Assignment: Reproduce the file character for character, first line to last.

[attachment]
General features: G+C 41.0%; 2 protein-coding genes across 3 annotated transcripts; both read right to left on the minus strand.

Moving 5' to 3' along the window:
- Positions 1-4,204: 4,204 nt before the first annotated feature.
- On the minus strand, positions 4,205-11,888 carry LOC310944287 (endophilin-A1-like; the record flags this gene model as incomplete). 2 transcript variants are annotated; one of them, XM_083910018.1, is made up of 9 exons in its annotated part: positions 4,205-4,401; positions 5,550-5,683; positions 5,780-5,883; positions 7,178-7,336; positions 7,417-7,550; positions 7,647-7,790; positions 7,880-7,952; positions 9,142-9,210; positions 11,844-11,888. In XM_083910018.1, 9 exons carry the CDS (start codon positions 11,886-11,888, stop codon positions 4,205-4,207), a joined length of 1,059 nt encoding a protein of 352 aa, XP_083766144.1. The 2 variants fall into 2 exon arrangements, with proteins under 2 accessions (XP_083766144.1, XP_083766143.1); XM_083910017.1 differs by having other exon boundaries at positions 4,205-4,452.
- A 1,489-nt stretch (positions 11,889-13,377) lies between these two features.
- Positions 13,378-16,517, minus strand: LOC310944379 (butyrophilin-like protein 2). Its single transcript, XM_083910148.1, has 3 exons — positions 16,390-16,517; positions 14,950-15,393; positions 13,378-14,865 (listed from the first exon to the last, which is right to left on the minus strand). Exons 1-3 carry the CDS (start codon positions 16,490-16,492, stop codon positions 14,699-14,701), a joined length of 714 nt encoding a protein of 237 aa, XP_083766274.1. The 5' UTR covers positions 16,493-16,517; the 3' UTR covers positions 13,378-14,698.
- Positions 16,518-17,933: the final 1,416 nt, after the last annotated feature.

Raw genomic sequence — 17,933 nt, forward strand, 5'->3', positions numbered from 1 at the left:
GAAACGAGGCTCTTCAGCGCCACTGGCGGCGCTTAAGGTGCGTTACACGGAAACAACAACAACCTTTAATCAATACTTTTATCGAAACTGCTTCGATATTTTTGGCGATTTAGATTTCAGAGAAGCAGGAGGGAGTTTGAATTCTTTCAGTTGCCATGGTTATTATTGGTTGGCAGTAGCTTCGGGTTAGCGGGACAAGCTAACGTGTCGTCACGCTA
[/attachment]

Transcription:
General features: G+C 41.0%; 2 protein-coding genes across 3 annotated transcripts; both read right to left on the minus strand.

Moving 5' to 3' along the window:
- Positions 1-4,204: 4,204 nt before the first annotated feature.
- On the minus strand, positions 4,205-11,888 carry LOC310944287 (endophilin-A1-like; the record flags this gene model as incomplete). 2 transcript variants are annotated; one of them, XM_083910018.1, is made up of 9 exons in its annotated part: positions 4,205-4,401; positions 5,550-5,683; positions 5,780-5,883; positions 7,178-7,336; positions 7,417-7,550; positions 7,647-7,790; positions 7,880-7,952; positions 9,142-9,210; positions 11,844-11,888. In XM_083910018.1, 9 exons carry the CDS (start codon positions 11,886-11,888, stop codon positions 4,205-4,207), a joined length of 1,059 nt encoding a protein of 352 aa, XP_083766144.1. The 2 variants fall into 2 exon arrangements, with proteins under 2 accessions (XP_083766144.1, XP_083766143.1); XM_083910017.1 differs by having other exon boundaries at positions 4,205-4,452.
- A 1,489-nt stretch (positions 11,889-13,377) lies between these two features.
- Positions 13,378-16,517, minus strand: LOC310944379 (butyrophilin-like protein 2). Its single transcript, XM_083910148.1, has 3 exons — positions 16,390-16,517; positions 14,950-15,393; positions 13,378-14,865 (listed from the first exon to the last, which is right to left on the minus strand). Exons 1-3 carry the CDS (start codon positions 16,490-16,492, stop codon positions 14,699-14,701), a joined length of 714 nt encoding a protein of 237 aa, XP_083766274.1. The 5' UTR covers positions 16,493-16,517; the 3' UTR covers positions 13,378-14,698.
- Positions 16,518-17,933: the final 1,416 nt, after the last annotated feature.

Raw genomic sequence — 17,933 nt, forward strand, 5'->3', positions numbered from 1 at the left:
GAAACGAGGCTCTTCAGCGCCACTGGCGGCGCTTAAGGTGCGTTACACGGAAACAACAACAACCTTTAATCAATACTTTTATCGAAACTGCTTCGATATTTTTGGCGATTTAGATTTCAGAGAAGCAGGAGGGAGTTTGAATTCTTTCAGTTGCCATGGTTATTATTGGTTGGCAGTAGCTTCGGGTTAGCGGGACAAGCTAACGTGTCGTCACGCTA